Missing mothers and motherhood in children's fiction
Published on: 31 Ionawr 2020 Author: Cathryn Constable
Cathryn Constable, author of The Wolf Princess, The White Tower and The Pearl in the Ice, writes about how children's fiction removes the 'mother' figure and what that might mean.
To be a mother in a fairy tale is to be dead before the story starts. A life is given in exchange for a child. If still alive by the second or third sentence, the mother is a disembodied voice that no-one heeds. ‘Get an early start before it becomes hot… don’t stray from the path… don’t go peeping into the corners of granny’s room.’
But there is one group of tales where the mother does not die at the beginning of the story when the longed-for child is born. Instead, she remains front and centre, although her continued presence is the matter the fairy-tale must resolve. Not about the sacrifice a mother makes when her child is born, but more about the ambiguity of motherhood and how much of her true nature a woman must give up when she enters the domestic sphere.
The tales of the selkie, told in in the coastal communities of Ireland, Scotland and Scandinavia, concern themselves not just with the usual magic and transformation of fairy tales, but with the nature of the double-edged bargain that a woman makes when she has a child.
They are tales I was intrigued by once I had my own children; before then, I hadn’t really understood the psychological accuracy of the story.
The tales share several features: a young man walking along the coast at night is struck by the beauty of a young woman dancing on the shore. He knows her to be a seal maiden who swims in the sea by day and comes onto the land at night, hiding her sealskin and assuming human form. He finds this enchanted cloak. Without her skin, the woman cannot go back into the water: she has no choice but to follow the man and live with him, cooking for him, and bearing his children.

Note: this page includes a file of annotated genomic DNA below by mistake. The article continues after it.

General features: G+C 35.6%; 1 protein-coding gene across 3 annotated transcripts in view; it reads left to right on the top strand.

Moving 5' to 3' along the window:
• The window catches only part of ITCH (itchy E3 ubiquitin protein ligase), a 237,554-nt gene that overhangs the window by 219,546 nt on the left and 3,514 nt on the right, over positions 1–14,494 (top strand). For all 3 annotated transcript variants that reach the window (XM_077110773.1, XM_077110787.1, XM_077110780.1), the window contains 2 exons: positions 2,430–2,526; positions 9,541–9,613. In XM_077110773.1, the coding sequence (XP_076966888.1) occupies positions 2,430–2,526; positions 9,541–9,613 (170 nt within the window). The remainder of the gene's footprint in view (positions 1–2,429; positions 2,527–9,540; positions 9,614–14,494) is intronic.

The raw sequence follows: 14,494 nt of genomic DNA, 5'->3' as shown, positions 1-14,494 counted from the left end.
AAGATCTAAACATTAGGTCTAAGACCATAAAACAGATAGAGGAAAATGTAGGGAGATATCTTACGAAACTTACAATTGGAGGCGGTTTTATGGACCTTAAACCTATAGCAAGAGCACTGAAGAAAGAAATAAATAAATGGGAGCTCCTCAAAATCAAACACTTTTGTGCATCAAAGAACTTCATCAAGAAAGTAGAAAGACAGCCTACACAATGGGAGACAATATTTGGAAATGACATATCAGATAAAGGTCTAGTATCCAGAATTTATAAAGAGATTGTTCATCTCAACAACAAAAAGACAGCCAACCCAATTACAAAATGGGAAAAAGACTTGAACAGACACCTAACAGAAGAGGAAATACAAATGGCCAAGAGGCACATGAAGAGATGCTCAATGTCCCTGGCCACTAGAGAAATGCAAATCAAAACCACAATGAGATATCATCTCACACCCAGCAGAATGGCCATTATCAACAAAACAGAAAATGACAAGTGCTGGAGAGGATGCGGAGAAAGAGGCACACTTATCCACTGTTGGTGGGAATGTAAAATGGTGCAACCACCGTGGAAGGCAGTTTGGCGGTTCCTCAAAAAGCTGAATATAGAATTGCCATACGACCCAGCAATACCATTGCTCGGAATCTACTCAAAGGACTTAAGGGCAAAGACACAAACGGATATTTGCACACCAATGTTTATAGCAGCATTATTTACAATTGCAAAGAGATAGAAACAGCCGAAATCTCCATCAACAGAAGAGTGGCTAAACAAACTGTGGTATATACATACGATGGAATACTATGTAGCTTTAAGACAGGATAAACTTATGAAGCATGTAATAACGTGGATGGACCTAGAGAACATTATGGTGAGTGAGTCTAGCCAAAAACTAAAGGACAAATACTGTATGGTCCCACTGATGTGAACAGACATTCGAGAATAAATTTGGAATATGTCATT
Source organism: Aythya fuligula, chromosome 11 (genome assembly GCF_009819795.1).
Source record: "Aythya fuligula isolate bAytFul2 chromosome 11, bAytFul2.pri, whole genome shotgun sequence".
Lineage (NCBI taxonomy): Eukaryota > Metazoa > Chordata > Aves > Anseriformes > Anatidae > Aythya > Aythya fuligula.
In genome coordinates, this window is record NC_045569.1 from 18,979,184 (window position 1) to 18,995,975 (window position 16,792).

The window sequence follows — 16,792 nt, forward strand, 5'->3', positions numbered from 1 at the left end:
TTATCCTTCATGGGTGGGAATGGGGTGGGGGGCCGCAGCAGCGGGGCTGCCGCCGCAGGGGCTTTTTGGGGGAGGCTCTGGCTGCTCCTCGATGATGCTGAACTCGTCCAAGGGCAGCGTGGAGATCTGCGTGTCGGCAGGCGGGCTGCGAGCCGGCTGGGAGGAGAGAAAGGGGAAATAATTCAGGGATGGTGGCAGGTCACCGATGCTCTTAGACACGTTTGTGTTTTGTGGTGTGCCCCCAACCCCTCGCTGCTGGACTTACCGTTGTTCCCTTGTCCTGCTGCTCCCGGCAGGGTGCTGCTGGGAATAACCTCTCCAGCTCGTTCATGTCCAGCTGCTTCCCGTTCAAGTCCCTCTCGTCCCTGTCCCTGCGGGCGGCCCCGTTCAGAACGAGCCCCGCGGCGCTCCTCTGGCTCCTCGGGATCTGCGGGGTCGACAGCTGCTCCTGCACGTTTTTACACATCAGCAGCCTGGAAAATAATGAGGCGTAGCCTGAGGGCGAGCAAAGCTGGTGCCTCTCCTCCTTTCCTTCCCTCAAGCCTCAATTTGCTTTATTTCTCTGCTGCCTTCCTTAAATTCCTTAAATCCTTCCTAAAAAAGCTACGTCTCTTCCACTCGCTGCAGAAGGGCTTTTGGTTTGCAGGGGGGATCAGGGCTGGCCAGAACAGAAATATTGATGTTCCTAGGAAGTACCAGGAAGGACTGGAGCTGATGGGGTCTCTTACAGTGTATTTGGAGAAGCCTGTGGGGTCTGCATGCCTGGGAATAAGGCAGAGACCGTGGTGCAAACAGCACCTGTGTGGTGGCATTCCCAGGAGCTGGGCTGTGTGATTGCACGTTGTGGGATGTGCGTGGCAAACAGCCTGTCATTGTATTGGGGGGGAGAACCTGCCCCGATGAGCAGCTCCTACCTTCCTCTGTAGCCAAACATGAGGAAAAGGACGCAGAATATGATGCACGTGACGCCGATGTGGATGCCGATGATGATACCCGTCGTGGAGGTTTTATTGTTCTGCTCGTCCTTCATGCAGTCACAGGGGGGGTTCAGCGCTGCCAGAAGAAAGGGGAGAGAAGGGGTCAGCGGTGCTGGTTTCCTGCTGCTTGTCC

And this is where the story gets interesting. We have no sense in the fairy tale that the newly human seal maiden is anything other than compliant. She doesn’t over-salt the porridge or smother her babies. But we seem to know that the person who is really benefitting from the arrangement is the man. His house is now swept clean, the fish gutted, the rabbits skinned. The children run and play about. There might even be love in this arrangement: the tale does not record the consequences of unhappiness. And this domestic success and the presence of children makes the situation more complicated because the seal maiden never stops yearning for her home beneath the sea. So when, after many years, she finds her sealskin, she has no choice in the matter: for her own survival, she must return to the water.
This idea of a woman being taken away from her true self by the cares and tasks of domesticity was something I couldn’t quite shake off.
I found that I wanted to explore why a mother would leave her child and how the child would be affected. And so in The Pearl In The Ice, we have Marina, a motherless child, who is puzzled by the memories she has of a woman who abandoned her when she was very small. No one can tell her where her mother went. Unhappy at being sent away to school, she stows away on her naval commander father’s boat and becomes involved in a mysterious mission to the far north. Only she can see a shadowy shape beneath the water or hear the anguished cries of a tortured creature beneath the sea.
When thinking about writing this piece, I was at first intrigued by the view that women’s voices are so often erased and they were simply not important enough to be utilised within these stories when there were princes and wizards to come to the heroine’s aid. But then I began to think that the magic of these stories is more subtle.
The reason we turn to fairy tales again and again is to experience a rich psychological landscape where the layers of the story correlate to the developmental stages of a child.
Framed in this way, we might understand that the loss of a mother is a moment of trauma, the moment that starts the child’s story. And fairy tales take that moment and turn it into an experience of life-altering transformation. And transformation, as we know, is also a profound sort of magic… when thinking about the selkie tale and how it became a loose template for my own story, I chose not to think that the mother was being silenced or written out of the story but that the loss of her and the sadness it brought to her daughter might just be the most transformative magic of all.
Read The Pearl in the Ice
Author: Cathryn Constable
Marina can’t bear being sent to boarding school, so she stows away on her father’s ship instead. But her father has dangerous secrets. With evocative, powerful writing and a great sense of building suspense, this is an entrancing read.